Brands on Data = Mid or Miss
Big data makes brands mid and, in some cases, miss the mark entirely. To unpack why this is, let’s think about how brands use big data.
Typically, brands will hunt for what has the biggest audience engagement across data points then combine them. They’ll use the huge influence of one thing, the trending colourway of another, add the inoffensive art direction of the day (VHS, anyone?) and blend it together to make the optimal creative output, right? It’s simple
boy girl brand maths.
Incorrect, Mr. CMO of MNC. What actually happens in this cherry picking of performance is that mass opinions and averages of everything (good and bad) are used to inform work, these are then aggregated into one creative vision, making not the optimal output, but something that’s a mid or miss. Mid since the output is so obvious (nothing new here *scrolls*) and miss since it’s a Frankenstein of thoughts making connection to no one, it’s not human.
“If you try to appeal to everyone, you’ll appeal to no one”- Justin Goff
Part 3: How Not to be Mid
It’s no surprise we’re mid in the wake of big data. In striving for algorithmic validation and rooting decisions in mass appeal, influencers and brands are catering and not innovating.
We’ve lost risk, we’ve lost uniqueness, we’ve lost the human touch, and worst of all we’ve lost creative intuition – and isn't this what really makes us love a brand?
We’re in urgent need of an intervention, and this is a good place to start:
(Human) Creative Intuition: Remember when it used to be so EASY to say which brands made the best adverts in the world? Currently, off the top of my head, I couldn't tell you. Brands are riffing off each other rather than setting a new path. It’s time to embrace creative intuition, the human kind with emotional sensibility that enriches work with connection. Moreover, brands should bet on their intuition to bring something never seen or experienced before.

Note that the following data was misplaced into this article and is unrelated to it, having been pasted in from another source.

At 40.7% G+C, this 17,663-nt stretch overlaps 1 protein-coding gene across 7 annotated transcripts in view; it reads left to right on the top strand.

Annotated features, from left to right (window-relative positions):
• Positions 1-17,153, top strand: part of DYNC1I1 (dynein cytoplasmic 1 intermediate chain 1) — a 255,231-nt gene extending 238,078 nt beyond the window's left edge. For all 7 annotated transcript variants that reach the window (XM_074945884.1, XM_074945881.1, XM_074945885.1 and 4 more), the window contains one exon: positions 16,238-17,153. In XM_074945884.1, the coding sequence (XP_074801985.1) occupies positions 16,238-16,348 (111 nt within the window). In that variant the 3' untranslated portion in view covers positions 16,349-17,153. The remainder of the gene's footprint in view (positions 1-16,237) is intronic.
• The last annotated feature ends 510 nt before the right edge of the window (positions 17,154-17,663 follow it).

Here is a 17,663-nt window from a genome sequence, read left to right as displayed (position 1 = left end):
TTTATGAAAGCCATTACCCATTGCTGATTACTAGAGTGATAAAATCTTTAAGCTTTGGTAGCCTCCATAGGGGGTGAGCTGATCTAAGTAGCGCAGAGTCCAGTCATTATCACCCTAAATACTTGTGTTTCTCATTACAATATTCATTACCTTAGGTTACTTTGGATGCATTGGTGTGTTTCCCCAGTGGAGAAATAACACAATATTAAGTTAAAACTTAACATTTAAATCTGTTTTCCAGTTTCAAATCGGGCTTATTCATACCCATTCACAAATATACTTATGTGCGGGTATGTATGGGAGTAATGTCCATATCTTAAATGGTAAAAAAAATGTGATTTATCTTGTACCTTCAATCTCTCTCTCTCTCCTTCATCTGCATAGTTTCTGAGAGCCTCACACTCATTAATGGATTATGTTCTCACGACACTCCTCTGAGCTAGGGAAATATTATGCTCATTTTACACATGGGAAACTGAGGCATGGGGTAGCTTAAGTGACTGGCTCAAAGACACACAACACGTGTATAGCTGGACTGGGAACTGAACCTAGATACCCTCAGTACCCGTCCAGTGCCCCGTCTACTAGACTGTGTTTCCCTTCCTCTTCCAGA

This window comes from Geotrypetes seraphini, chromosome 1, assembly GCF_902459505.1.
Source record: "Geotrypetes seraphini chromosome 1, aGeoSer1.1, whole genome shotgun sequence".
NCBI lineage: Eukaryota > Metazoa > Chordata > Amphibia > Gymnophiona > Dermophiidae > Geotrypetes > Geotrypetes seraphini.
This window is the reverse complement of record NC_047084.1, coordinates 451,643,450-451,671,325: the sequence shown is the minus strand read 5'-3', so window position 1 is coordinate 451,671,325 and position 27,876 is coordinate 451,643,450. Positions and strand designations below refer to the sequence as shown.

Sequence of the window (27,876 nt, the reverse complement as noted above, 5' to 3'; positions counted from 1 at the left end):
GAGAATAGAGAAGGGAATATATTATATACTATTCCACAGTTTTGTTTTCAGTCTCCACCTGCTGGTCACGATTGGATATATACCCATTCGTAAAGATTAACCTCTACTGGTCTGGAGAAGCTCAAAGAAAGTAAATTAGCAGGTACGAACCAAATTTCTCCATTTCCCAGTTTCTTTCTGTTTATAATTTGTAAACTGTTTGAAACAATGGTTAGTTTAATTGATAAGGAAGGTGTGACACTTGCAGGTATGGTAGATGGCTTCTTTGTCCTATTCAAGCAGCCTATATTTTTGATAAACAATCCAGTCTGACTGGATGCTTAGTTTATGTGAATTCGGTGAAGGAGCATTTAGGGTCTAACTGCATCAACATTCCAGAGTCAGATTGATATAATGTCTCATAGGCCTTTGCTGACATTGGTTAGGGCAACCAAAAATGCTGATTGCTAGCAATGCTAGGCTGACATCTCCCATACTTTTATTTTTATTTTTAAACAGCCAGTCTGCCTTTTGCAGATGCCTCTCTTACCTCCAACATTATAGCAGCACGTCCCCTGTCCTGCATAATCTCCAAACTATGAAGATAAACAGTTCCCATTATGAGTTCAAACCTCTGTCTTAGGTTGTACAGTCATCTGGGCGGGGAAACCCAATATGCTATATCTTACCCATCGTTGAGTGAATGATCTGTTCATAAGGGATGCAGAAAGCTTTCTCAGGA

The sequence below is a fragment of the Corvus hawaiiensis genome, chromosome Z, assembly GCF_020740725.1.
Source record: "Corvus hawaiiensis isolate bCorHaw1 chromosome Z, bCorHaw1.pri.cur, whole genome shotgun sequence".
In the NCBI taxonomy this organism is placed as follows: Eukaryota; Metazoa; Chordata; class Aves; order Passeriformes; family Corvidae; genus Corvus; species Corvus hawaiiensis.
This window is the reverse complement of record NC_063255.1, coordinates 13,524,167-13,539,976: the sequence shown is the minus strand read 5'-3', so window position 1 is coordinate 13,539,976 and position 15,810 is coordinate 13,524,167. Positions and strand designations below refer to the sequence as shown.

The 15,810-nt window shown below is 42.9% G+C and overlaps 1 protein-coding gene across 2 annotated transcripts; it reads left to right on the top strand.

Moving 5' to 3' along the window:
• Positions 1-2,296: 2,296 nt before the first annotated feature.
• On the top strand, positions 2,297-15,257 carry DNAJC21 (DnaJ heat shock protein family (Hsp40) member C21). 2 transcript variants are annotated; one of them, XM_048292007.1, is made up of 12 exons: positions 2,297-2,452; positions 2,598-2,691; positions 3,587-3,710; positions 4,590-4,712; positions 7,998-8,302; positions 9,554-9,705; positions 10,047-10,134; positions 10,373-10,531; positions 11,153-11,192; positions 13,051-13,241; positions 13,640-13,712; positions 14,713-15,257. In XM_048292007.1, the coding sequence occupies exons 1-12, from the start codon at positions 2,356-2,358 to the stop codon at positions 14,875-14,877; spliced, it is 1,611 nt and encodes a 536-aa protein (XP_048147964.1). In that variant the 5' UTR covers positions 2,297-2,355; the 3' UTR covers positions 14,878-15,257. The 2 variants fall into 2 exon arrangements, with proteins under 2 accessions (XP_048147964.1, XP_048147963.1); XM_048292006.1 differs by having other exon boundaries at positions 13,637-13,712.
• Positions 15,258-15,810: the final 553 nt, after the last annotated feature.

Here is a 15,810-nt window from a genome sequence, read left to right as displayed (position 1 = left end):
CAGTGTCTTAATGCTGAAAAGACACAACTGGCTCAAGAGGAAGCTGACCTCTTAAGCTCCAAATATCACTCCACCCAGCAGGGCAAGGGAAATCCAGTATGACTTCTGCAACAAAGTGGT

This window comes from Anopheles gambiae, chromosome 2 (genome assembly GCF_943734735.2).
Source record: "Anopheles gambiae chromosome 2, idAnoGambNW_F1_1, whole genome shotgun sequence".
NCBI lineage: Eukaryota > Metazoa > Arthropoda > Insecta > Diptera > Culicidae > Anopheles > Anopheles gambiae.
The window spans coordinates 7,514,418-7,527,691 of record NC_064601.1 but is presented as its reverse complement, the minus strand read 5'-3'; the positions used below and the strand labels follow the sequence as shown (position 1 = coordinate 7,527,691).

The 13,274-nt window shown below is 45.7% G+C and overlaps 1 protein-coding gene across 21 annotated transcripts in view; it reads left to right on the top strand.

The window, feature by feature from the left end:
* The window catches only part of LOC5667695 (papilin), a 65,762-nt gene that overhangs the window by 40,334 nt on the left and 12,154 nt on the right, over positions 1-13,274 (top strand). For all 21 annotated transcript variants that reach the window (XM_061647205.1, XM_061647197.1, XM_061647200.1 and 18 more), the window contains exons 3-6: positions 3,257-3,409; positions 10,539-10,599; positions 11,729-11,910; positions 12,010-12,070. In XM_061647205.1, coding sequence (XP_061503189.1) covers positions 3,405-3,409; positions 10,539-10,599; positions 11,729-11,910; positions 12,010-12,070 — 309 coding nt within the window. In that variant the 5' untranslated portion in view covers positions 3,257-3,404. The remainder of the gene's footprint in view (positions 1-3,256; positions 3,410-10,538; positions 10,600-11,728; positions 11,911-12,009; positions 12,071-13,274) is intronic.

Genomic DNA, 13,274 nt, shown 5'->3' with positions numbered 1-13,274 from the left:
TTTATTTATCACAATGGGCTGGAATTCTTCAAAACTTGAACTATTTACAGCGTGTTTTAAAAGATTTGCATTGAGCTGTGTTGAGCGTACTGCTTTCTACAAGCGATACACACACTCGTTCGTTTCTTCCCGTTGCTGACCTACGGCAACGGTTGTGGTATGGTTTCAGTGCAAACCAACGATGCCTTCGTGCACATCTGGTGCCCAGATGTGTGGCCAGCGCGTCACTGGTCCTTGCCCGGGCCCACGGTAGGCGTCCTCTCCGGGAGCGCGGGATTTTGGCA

Brand Personality: Don’t root in the trends of the day. Set values, tone, touchpoints, topics and stick to them to create truths and understandings you can start to play with to build lore, and brand traits people can connect to.
Use Tastemakers: Avoid using data that pulls on “the mass” as this will inform ideas that have already been popular. Tap into people who are regularly ahead of the curve as they’ll imbue what’s next into your brand not what’s been
Use Data Intentionally: Look at your sphere of impact, know what you’d like to learn or improve then make the data set. Data is powerful as it can help pull out what is consistent, where the gaps are and which superpowers to hone. Perhaps even work back from your goals - “what data set would output ideas for a groundbreaking creative?”.
I’d also like to use this post to put the anti-mid onus on us too (yes, and you!). We all have creativity within us and a duty to inspire ourselves and our friends. We just need nurture it.
“What can I do to be more inspired and make the world more inspiring?” you ask?
Variety makes life so rich, so I implore you to change your inputs to shake up your outputs. Switch your iPhone for a library, take a walk somewhere new, go to an event you wouldn’t usually go to, avoid tailored comms to let life’s serendipity seep in, or even scroll somewhere different - you’ll innately bring something new to the table. It might be good, it might be bad, but at least it won’t be mid.
So, what do you think? We’d love to know if you’re feeling mid and if you’re looking to shake the world up. Drop us a comment below or catch us over on Instagram.
And if you want more thoughts on mid, listen back to our podcast where we address “How Brands can avoid being mid” with Stack World founder Sharmadean Reid MBE, The Face's style & culture editor TJ Sidhu and artist, Balenciaga collaborator and Chief Content Officer of System Mag Ana Viktoria Dzinic
Words: Emily Chapps
Editor: Letty Cole